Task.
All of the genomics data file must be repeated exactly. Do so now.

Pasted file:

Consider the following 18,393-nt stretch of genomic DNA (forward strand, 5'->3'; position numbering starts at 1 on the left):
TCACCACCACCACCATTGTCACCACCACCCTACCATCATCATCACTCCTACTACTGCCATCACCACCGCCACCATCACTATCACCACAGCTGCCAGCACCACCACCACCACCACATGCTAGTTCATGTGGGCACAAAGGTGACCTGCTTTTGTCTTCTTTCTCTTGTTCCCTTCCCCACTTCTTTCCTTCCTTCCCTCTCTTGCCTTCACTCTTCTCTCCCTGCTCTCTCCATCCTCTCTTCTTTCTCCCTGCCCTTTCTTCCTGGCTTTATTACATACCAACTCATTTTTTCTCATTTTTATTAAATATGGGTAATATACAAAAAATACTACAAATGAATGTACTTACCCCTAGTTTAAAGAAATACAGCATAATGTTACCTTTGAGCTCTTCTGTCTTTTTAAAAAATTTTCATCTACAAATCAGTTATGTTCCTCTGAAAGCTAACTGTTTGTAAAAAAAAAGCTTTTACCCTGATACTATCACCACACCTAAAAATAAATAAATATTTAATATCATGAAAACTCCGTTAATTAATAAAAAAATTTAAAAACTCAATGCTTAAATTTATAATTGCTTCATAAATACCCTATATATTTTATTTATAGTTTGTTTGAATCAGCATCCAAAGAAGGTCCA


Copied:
Consider the following 18,393-nt stretch of genomic DNA (forward strand, 5'->3'; position numbering starts at 1 on the left):
TCACCACCACCACCATTGTCACCACCACCCTACCATCATCATCACTCCTACTACTGCCATCACCACCGCCACCATCACTATCACCACAGCTGCCAGCACCACCACCACCACCACATGCTAGTTCATGTGGGCACAAAGGTGACCTGCTTTTGTCTTCTTTCTCTTGTTCCCTTCCCCACTTCTTTCCTTCCTTCCCTCTCTTGCCTTCACTCTTCTCTCCCTGCTCTCTCCATCCTCTCTTCTTTCTCCCTGCCCTTTCTTCCTGGCTTTATTACATACCAACTCATTTTTTCTCATTTTTATTAAATATGGGTAATATACAAAAAATACTACAAATGAATGTACTTACCCCTAGTTTAAAGAAATACAGCATAATGTTACCTTTGAGCTCTTCTGTCTTTTTAAAAAATTTTCATCTACAAATCAGTTATGTTCCTCTGAAAGCTAACTGTTTGTAAAAAAAAAGCTTTTACCCTGATACTATCACCACACCTAAAAATAAATAAATATTTAATATCATGAAAACTCCGTTAATTAATAAAAAAATTTAAAAACTCAATGCTTAAATTTATAATTGCTTCATAAATACCCTATATATTTTATTTATAGTTTGTTTGAATCAGCATCCAAAGAAGGTCCA